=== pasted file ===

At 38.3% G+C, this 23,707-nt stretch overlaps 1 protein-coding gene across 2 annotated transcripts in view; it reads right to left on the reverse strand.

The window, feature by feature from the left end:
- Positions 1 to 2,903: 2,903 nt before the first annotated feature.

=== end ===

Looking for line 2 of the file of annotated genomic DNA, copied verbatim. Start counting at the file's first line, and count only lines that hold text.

The window, feature by feature from the left end: